“Conservation will never work. Recycling will never work. None of the stuff we’re talking about will ever work, because we are too afraid to talk about the thing that matters.”
This was the candid assessment, conveyed privately to me over dinner, by a biochemistry research scientist (who prefers his name not be mentioned). He has spent the last two decades touring the country, going to conferences related to sustainability and the environment, and speaking with other scientists and professionals invested in the topic.
“I meet people in all different fields at these conferences,” he told me. “They are coming at the same problem from different angles: water management, waste management, plastics and recycling, oil and energy… but no matter what field you come from, if you think about the question of long-term sustainability for long enough, you come to the same conclusion. The problem is people: there are just too many people. We have to reduce the population. And everybody is too scared to talk about it.”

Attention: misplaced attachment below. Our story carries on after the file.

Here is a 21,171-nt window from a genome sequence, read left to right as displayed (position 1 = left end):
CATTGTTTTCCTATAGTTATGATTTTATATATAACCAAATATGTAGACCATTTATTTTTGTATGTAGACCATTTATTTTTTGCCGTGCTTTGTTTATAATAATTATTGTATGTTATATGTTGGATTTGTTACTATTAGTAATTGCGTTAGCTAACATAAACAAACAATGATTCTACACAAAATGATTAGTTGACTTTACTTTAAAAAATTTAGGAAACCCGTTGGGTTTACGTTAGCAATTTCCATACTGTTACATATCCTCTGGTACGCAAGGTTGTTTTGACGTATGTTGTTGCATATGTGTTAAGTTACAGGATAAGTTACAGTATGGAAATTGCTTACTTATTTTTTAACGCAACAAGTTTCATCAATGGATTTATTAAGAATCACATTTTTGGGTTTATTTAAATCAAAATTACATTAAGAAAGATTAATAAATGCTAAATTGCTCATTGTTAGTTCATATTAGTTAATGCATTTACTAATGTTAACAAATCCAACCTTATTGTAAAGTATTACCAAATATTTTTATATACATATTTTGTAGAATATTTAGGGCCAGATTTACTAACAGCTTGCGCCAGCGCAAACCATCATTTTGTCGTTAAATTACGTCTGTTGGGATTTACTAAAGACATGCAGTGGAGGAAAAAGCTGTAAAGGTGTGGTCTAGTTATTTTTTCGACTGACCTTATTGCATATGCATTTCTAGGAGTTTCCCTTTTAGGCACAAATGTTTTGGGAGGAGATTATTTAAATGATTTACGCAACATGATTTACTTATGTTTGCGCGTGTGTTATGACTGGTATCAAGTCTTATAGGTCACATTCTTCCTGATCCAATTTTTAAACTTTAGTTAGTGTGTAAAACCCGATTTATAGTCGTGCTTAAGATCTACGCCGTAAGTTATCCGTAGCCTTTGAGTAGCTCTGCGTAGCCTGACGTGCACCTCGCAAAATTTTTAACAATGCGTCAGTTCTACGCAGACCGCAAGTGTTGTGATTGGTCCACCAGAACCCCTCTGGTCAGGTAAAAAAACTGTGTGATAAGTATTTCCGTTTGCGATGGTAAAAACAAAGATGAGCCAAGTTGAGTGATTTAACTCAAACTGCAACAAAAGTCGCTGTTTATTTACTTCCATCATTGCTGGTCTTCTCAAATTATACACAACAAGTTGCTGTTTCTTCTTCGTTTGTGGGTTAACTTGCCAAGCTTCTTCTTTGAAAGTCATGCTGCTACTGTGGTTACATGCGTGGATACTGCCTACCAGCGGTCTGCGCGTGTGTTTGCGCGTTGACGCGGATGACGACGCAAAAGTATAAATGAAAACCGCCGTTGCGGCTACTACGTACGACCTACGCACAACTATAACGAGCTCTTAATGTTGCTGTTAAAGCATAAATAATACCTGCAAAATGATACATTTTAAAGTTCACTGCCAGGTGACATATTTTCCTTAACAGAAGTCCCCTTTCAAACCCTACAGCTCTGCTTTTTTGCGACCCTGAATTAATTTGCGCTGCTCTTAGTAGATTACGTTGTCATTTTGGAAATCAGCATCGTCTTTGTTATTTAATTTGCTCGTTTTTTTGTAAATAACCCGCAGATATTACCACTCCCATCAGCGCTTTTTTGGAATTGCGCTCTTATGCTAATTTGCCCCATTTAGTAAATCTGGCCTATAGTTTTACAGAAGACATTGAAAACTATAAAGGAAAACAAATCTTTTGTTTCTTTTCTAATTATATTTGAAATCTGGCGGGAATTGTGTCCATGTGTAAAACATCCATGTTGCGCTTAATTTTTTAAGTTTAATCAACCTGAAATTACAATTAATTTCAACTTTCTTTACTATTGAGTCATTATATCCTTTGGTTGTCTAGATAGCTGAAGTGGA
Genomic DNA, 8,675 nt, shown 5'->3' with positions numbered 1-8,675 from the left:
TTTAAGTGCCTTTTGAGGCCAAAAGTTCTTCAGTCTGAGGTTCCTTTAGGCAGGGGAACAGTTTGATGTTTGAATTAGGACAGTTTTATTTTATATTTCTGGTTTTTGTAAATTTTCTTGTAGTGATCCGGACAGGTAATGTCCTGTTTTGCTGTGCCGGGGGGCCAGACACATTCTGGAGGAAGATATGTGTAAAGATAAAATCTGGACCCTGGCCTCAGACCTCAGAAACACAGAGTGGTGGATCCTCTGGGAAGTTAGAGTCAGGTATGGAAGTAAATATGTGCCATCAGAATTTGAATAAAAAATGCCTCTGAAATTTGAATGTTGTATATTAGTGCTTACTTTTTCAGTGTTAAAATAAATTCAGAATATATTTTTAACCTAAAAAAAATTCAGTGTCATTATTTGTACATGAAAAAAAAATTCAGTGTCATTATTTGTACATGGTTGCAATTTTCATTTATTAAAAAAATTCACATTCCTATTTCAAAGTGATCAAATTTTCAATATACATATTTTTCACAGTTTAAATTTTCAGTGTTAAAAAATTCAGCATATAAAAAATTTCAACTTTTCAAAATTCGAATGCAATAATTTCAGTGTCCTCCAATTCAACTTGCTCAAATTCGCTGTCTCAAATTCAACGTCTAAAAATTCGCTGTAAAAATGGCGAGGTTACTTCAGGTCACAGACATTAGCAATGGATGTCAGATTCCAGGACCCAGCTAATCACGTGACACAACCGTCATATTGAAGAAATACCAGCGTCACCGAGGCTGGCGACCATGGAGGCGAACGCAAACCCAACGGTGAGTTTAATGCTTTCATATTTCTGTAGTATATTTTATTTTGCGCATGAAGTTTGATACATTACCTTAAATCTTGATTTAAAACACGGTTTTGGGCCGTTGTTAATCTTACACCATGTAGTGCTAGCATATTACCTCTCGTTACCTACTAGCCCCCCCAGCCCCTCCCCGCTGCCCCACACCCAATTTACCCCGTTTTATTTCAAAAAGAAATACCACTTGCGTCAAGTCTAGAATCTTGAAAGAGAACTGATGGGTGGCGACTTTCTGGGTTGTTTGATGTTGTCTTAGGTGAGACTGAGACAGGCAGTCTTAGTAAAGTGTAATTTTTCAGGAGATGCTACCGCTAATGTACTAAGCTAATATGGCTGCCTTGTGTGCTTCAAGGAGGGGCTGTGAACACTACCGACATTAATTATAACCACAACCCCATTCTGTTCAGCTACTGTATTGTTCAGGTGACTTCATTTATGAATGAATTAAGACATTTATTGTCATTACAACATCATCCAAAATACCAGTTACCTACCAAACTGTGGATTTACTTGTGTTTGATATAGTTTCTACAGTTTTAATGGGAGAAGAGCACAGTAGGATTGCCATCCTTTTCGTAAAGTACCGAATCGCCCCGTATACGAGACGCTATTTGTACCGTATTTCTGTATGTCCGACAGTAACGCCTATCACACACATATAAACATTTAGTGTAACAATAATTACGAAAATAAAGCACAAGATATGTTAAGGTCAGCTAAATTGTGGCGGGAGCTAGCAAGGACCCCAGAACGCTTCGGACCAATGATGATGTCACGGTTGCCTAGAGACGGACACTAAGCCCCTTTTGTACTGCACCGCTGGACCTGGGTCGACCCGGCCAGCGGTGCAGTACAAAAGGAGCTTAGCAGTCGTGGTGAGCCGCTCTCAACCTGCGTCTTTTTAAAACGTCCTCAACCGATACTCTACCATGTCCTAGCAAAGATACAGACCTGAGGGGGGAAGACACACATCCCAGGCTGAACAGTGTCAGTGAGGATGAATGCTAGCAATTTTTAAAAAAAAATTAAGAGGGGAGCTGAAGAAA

The Radical 60s
Not everybody is scared to talk about population control; but the fear runs deep, and with good reason. The last time American scientists tried to initiate a serious national conversation about our planet’s population problem was the 1960s, and that did not go well.
The world population reached 3 billion in the year 1960, and the headline on the cover of Time that January was: “That Population Explosion!” It set the tone for the entire decade: the environment, ecology, resources and consumption were on everybody’s mind. Scientists offered dire warnings about our continued existence on this planet, and the media couldn’t get enough of it.
The end of the ‘60s and the early 70s saw some of the most notable examples, from John Platt’s “What We Must Do” for Science magazine in 1969 to Richard Falk’s 1971 book This Endangered Planet: Prospects and Proposals for Human Survival. Both, and many others, cited the relationships among human beings, technology, and the planet as of paramount importance.
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